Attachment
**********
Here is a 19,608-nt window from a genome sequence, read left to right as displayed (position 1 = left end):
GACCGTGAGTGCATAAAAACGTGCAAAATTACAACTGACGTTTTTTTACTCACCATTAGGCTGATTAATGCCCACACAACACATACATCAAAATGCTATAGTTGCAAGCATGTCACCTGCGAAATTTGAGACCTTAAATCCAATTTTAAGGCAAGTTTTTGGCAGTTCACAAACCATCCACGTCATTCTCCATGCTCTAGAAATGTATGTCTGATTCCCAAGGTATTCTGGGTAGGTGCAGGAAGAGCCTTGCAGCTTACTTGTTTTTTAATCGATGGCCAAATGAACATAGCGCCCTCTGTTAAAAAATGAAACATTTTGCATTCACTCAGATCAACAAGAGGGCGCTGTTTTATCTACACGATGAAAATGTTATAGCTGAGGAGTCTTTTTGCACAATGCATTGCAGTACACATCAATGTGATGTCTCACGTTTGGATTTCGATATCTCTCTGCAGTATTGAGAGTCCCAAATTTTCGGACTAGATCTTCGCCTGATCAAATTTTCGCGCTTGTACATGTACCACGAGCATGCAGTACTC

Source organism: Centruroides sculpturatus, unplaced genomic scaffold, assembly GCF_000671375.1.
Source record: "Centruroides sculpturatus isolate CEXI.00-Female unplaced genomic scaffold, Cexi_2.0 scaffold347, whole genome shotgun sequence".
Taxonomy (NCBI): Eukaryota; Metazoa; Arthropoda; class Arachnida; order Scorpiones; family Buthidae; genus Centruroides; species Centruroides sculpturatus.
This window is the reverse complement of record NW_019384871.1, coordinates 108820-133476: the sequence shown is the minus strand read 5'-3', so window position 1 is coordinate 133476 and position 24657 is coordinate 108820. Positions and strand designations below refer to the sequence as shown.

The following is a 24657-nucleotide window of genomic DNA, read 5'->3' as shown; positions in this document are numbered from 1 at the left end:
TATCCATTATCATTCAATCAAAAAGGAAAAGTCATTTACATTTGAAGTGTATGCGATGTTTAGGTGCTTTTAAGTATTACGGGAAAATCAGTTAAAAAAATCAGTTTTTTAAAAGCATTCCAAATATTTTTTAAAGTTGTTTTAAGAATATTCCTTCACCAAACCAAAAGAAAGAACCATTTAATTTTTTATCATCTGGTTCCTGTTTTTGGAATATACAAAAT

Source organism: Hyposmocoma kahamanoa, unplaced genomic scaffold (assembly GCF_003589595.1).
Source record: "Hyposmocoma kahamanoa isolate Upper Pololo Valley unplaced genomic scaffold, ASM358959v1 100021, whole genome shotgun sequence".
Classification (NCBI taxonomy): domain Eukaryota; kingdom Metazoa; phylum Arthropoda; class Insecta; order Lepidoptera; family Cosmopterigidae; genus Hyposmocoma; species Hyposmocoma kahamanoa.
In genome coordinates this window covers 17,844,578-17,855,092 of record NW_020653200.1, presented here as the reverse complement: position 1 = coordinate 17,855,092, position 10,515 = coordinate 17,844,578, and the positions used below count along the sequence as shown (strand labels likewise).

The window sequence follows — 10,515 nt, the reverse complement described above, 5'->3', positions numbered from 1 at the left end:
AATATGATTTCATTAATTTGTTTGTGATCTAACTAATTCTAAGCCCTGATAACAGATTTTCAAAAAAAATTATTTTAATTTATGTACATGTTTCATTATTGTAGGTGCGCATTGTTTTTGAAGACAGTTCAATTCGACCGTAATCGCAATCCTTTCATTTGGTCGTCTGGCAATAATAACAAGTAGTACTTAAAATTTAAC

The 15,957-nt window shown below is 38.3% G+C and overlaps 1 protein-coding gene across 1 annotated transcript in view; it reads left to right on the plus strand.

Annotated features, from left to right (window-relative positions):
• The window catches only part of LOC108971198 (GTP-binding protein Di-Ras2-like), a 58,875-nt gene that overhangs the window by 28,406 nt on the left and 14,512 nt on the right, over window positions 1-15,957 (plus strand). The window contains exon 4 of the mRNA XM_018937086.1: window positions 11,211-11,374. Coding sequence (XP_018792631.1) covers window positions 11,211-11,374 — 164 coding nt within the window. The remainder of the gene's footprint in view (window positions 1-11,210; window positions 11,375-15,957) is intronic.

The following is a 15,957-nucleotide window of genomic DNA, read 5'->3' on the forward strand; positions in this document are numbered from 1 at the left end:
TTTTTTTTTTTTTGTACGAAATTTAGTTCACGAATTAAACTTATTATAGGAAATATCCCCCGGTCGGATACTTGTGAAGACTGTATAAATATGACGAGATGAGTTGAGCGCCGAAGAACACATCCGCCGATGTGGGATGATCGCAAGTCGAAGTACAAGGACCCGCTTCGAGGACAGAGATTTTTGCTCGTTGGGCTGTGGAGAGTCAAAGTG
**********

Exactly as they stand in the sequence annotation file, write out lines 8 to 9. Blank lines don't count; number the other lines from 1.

TATCCATTATCATTCAATCAAAAAGGAAAAGTCATTTACATTTGAAGTGTATGCGATGTTTAGGTGCTTTTAAGTATTACGGGAAAATCAGTTAAAAAAATCAGTTTTTTAAAAGCATTCCAAATATTTTTTAAAGTTGTTTTAAGAATATTCCTTCACCAAACCAAAAGAAAGAACCATTTAATTTTTTATCATCTGGTTCCTGTTTTTGGAATATACAAAAT

Source organism: Hyposmocoma kahamanoa, unplaced genomic scaffold (assembly GCF_003589595.1).